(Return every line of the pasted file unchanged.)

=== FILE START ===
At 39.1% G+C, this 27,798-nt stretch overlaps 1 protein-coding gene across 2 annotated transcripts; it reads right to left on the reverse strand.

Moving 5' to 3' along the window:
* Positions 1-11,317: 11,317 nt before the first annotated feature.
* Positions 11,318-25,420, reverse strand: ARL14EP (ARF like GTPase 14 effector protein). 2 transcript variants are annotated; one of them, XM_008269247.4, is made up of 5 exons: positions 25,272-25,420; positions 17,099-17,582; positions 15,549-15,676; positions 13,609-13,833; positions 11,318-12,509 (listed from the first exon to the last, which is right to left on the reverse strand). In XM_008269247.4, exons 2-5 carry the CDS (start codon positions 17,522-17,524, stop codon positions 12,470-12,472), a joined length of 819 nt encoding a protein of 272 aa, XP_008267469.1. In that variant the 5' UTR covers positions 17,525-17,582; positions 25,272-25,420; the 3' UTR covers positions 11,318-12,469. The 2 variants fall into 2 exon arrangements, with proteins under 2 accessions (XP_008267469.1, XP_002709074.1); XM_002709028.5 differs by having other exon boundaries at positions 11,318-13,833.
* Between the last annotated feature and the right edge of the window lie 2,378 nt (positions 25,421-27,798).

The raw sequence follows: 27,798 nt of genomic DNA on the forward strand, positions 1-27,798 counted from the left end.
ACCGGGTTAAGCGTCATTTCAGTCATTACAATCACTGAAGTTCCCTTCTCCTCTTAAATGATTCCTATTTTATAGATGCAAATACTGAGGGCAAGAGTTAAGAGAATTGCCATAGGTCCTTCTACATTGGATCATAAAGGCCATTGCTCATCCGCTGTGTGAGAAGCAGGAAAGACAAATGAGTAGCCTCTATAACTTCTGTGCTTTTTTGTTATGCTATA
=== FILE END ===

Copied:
At 39.1% G+C, this 27,798-nt stretch overlaps 1 protein-coding gene across 2 annotated transcripts; it reads right to left on the reverse strand.

Moving 5' to 3' along the window:
* Positions 1-11,317: 11,317 nt before the first annotated feature.
* Positions 11,318-25,420, reverse strand: ARL14EP (ARF like GTPase 14 effector protein). 2 transcript variants are annotated; one of them, XM_008269247.4, is made up of 5 exons: positions 25,272-25,420; positions 17,099-17,582; positions 15,549-15,676; positions 13,609-13,833; positions 11,318-12,509 (listed from the first exon to the last, which is right to left on the reverse strand). In XM_008269247.4, exons 2-5 carry the CDS (start codon positions 17,522-17,524, stop codon positions 12,470-12,472), a joined length of 819 nt encoding a protein of 272 aa, XP_008267469.1. In that variant the 5' UTR covers positions 17,525-17,582; positions 25,272-25,420; the 3' UTR covers positions 11,318-12,469. The 2 variants fall into 2 exon arrangements, with proteins under 2 accessions (XP_008267469.1, XP_002709074.1); XM_002709028.5 differs by having other exon boundaries at positions 11,318-13,833.
* Between the last annotated feature and the right edge of the window lie 2,378 nt (positions 25,421-27,798).

The raw sequence follows: 27,798 nt of genomic DNA on the forward strand, positions 1-27,798 counted from the left end.
ACCGGGTTAAGCGTCATTTCAGTCATTACAATCACTGAAGTTCCCTTCTCCTCTTAAATGATTCCTATTTTATAGATGCAAATACTGAGGGCAAGAGTTAAGAGAATTGCCATAGGTCCTTCTACATTGGATCATAAAGGCCATTGCTCATCCGCTGTGTGAGAAGCAGGAAAGACAAATGAGTAGCCTCTATAACTTCTGTGCTTTTTTGTTATGCTATA